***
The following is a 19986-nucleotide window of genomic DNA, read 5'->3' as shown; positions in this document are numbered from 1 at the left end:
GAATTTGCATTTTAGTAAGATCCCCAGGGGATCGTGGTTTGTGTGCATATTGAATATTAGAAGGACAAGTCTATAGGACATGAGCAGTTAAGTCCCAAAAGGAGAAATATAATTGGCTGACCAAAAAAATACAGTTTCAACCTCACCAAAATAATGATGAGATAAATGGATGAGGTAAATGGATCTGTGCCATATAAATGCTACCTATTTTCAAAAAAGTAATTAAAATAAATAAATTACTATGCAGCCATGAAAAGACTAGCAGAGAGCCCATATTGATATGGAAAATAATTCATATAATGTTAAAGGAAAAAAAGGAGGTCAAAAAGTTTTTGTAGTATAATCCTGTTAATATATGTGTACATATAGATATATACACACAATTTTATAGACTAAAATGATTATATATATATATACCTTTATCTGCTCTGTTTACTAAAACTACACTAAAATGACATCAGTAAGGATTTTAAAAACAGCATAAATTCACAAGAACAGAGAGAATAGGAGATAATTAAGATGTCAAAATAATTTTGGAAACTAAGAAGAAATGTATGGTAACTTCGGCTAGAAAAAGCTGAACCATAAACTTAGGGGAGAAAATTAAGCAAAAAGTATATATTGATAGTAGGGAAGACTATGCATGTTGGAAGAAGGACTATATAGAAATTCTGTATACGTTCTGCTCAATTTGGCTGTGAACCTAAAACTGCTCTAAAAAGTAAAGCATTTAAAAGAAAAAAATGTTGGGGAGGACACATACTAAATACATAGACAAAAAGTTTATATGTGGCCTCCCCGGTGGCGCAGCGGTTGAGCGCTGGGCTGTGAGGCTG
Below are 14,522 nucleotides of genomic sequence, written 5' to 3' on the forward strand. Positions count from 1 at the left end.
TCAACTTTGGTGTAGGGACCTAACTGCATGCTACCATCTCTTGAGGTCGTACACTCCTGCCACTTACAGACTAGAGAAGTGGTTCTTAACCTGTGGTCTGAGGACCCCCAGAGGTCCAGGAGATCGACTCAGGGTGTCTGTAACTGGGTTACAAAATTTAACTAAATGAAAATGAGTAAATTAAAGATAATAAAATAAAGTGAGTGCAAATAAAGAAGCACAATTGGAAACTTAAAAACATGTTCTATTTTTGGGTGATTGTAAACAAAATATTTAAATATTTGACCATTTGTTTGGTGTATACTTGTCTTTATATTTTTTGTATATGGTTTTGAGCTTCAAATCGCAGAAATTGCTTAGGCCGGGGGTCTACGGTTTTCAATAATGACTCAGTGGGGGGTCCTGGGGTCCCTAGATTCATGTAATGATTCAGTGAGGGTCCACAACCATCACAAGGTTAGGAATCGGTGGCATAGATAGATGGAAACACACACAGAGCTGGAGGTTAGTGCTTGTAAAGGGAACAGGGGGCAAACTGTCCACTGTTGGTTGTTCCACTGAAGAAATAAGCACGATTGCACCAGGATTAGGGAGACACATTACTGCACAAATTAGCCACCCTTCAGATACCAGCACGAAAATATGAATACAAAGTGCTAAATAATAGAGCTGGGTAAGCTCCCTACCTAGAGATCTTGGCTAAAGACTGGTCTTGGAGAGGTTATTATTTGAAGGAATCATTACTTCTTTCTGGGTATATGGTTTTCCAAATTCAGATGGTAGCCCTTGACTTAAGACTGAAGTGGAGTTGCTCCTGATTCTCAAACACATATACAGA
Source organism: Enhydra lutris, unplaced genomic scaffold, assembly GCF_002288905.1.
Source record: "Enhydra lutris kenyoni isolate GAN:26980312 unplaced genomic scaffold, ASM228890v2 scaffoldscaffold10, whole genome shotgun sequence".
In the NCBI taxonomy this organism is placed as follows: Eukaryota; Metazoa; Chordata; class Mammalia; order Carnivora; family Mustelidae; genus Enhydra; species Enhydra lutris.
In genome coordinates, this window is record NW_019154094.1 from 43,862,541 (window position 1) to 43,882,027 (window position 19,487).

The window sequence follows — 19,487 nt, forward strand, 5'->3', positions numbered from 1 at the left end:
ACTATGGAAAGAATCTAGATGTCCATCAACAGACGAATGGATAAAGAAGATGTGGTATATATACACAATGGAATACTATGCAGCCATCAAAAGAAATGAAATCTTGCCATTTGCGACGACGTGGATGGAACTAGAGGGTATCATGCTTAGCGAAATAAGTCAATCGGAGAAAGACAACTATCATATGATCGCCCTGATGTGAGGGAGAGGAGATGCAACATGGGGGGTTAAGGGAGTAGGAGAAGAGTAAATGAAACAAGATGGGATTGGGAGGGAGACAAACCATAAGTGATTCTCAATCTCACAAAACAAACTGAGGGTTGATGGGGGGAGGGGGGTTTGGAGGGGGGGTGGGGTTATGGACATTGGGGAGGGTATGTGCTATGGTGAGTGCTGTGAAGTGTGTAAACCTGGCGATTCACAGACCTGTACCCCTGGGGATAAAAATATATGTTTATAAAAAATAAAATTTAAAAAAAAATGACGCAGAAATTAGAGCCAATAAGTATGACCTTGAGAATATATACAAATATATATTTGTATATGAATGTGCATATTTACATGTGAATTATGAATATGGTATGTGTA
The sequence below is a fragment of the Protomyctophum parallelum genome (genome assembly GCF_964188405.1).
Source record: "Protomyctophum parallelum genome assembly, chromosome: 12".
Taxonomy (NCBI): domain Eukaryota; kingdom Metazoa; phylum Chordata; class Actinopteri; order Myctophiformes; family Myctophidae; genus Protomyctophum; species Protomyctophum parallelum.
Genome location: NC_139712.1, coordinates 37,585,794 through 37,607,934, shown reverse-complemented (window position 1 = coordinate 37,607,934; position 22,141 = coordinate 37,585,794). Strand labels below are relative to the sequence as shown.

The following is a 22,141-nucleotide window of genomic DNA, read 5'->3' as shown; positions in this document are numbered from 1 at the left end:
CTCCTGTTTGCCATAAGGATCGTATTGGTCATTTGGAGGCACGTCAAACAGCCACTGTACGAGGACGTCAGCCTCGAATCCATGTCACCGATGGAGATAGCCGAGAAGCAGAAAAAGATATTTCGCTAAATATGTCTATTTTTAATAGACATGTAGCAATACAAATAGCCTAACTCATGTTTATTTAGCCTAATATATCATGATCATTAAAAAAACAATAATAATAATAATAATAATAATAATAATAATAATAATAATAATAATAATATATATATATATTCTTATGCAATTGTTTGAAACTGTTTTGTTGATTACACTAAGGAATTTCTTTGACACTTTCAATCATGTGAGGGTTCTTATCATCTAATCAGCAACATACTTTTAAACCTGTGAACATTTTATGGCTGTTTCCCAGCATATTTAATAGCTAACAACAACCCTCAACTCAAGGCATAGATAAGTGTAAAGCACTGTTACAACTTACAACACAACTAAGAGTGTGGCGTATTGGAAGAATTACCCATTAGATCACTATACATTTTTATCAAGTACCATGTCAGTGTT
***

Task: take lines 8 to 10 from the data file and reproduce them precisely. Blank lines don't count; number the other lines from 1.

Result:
In genome coordinates, this window is record NW_019154094.1 from 43,862,541 (window position 1) to 43,882,027 (window position 19,487).

The window sequence follows — 19,487 nt, forward strand, 5'->3', positions numbered from 1 at the left end:
ACTATGGAAAGAATCTAGATGTCCATCAACAGACGAATGGATAAAGAAGATGTGGTATATATACACAATGGAATACTATGCAGCCATCAAAAGAAATGAAATCTTGCCATTTGCGACGACGTGGATGGAACTAGAGGGTATCATGCTTAGCGAAATAAGTCAATCGGAGAAAGACAACTATCATATGATCGCCCTGATGTGAGGGAGAGGAGATGCAACATGGGGGGTTAAGGGAGTAGGAGAAGAGTAAATGAAACAAGATGGGATTGGGAGGGAGACAAACCATAAGTGATTCTCAATCTCACAAAACAAACTGAGGGTTGATGGGGGGAGGGGGGTTTGGAGGGGGGGTGGGGTTATGGACATTGGGGAGGGTATGTGCTATGGTGAGTGCTGTGAAGTGTGTAAACCTGGCGATTCACAGACCTGTACCCCTGGGGATAAAAATATATGTTTATAAAAAATAAAATTTAAAAAAAAATGACGCAGAAATTAGAGCCAATAAGTATGACCTTGAGAATATATACAAATATATATTTGTATATGAATGTGCATATTTACATGTGAATTATGAATATGGTATGTGTA